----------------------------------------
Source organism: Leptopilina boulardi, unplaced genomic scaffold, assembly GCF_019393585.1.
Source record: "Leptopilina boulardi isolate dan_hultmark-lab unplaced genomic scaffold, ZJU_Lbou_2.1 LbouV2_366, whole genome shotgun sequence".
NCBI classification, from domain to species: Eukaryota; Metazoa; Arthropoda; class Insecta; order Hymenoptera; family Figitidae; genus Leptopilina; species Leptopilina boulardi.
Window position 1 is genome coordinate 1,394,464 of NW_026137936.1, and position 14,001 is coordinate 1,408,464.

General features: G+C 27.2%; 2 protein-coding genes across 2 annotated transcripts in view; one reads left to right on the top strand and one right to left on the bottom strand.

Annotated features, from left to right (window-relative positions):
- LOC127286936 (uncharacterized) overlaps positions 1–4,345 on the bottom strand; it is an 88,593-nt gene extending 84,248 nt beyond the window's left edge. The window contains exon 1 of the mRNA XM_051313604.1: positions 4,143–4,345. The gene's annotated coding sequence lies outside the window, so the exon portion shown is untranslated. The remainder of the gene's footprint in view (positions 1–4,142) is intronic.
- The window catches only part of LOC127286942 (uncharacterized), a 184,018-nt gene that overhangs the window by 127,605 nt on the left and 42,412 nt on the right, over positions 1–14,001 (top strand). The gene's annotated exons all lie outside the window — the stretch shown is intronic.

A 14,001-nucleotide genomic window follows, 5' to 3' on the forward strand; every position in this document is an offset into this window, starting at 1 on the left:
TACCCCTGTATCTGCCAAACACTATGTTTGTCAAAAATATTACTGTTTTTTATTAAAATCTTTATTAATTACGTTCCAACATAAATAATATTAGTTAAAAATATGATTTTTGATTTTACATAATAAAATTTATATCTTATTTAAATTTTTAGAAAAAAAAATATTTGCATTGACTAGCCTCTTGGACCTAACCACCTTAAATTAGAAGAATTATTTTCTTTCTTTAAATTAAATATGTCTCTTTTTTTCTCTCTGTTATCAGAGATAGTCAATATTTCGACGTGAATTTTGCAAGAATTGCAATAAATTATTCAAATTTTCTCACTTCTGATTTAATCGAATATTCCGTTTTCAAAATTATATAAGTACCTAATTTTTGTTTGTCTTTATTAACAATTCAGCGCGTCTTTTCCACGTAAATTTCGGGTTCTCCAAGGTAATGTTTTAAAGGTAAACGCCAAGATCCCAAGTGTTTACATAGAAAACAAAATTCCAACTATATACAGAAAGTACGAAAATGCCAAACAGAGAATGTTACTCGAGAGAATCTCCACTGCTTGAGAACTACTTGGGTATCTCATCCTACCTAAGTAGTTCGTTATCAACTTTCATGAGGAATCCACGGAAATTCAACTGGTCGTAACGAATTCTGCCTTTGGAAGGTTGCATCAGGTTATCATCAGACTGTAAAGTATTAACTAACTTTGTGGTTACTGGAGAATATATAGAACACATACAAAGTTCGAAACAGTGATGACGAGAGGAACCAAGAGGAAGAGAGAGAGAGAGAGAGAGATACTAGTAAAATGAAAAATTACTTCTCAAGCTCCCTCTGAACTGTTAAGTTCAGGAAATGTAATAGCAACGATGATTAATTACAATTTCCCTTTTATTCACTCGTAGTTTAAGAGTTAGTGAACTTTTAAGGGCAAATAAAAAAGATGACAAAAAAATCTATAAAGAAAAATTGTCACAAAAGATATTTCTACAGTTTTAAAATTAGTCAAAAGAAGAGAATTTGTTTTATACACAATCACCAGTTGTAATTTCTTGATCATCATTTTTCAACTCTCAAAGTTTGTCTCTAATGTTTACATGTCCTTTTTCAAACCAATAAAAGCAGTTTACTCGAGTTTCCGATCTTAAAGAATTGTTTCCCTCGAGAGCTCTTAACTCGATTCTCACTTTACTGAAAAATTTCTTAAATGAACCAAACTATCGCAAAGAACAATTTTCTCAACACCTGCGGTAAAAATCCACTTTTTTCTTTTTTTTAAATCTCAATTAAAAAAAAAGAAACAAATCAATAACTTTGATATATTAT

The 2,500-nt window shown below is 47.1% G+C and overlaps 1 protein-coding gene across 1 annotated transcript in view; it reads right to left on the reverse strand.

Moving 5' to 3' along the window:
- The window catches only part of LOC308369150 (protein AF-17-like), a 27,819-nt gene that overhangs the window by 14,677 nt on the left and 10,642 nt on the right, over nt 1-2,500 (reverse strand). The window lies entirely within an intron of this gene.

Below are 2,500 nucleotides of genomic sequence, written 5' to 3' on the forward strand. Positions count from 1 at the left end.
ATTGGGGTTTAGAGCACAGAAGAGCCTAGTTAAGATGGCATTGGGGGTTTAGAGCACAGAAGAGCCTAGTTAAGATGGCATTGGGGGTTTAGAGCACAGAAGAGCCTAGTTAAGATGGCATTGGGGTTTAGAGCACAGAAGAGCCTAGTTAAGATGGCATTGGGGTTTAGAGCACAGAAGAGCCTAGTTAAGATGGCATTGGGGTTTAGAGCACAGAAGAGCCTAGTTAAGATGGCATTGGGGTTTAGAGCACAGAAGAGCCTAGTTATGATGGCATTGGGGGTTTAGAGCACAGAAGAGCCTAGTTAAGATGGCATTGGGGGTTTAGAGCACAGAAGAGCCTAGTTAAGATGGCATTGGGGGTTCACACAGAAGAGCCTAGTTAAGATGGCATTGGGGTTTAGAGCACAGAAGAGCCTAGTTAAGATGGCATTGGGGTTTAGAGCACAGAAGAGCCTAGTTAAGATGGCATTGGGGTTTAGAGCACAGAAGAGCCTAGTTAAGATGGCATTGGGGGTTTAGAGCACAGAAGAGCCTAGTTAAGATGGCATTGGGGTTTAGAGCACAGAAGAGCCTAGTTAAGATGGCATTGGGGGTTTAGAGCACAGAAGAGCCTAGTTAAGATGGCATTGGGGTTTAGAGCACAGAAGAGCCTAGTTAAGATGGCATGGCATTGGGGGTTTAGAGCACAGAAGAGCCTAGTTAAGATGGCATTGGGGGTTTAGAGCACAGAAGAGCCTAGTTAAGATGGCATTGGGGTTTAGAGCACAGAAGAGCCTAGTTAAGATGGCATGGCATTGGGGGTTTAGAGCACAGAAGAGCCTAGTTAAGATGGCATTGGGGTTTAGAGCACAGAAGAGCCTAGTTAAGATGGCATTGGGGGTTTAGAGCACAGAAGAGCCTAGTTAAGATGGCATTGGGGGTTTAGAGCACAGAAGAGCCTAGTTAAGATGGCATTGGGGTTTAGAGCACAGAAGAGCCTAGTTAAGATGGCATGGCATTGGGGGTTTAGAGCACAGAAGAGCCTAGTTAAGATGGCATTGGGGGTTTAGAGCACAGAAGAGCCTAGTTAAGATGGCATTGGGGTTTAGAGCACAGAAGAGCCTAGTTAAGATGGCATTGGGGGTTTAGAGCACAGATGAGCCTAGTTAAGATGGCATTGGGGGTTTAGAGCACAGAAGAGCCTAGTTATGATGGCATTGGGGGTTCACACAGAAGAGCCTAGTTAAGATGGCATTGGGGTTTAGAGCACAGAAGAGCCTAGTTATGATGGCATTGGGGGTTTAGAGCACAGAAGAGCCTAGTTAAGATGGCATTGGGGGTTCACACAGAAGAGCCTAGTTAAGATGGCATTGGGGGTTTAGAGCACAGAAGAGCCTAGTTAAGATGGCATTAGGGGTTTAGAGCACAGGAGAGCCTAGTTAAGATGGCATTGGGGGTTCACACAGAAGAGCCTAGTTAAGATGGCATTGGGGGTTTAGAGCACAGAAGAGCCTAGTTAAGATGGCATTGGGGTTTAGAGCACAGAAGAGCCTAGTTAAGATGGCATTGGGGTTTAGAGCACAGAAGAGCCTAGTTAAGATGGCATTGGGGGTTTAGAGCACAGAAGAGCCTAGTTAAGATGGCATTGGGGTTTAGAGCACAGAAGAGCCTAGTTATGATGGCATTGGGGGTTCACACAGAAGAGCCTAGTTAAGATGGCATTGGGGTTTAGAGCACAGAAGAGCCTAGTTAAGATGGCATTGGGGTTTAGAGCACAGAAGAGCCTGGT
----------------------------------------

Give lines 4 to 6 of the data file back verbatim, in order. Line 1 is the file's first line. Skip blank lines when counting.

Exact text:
Window position 1 is genome coordinate 1,394,464 of NW_026137936.1, and position 14,001 is coordinate 1,408,464.

General features: G+C 27.2%; 2 protein-coding genes across 2 annotated transcripts in view; one reads left to right on the top strand and one right to left on the bottom strand.

Annotated features, from left to right (window-relative positions):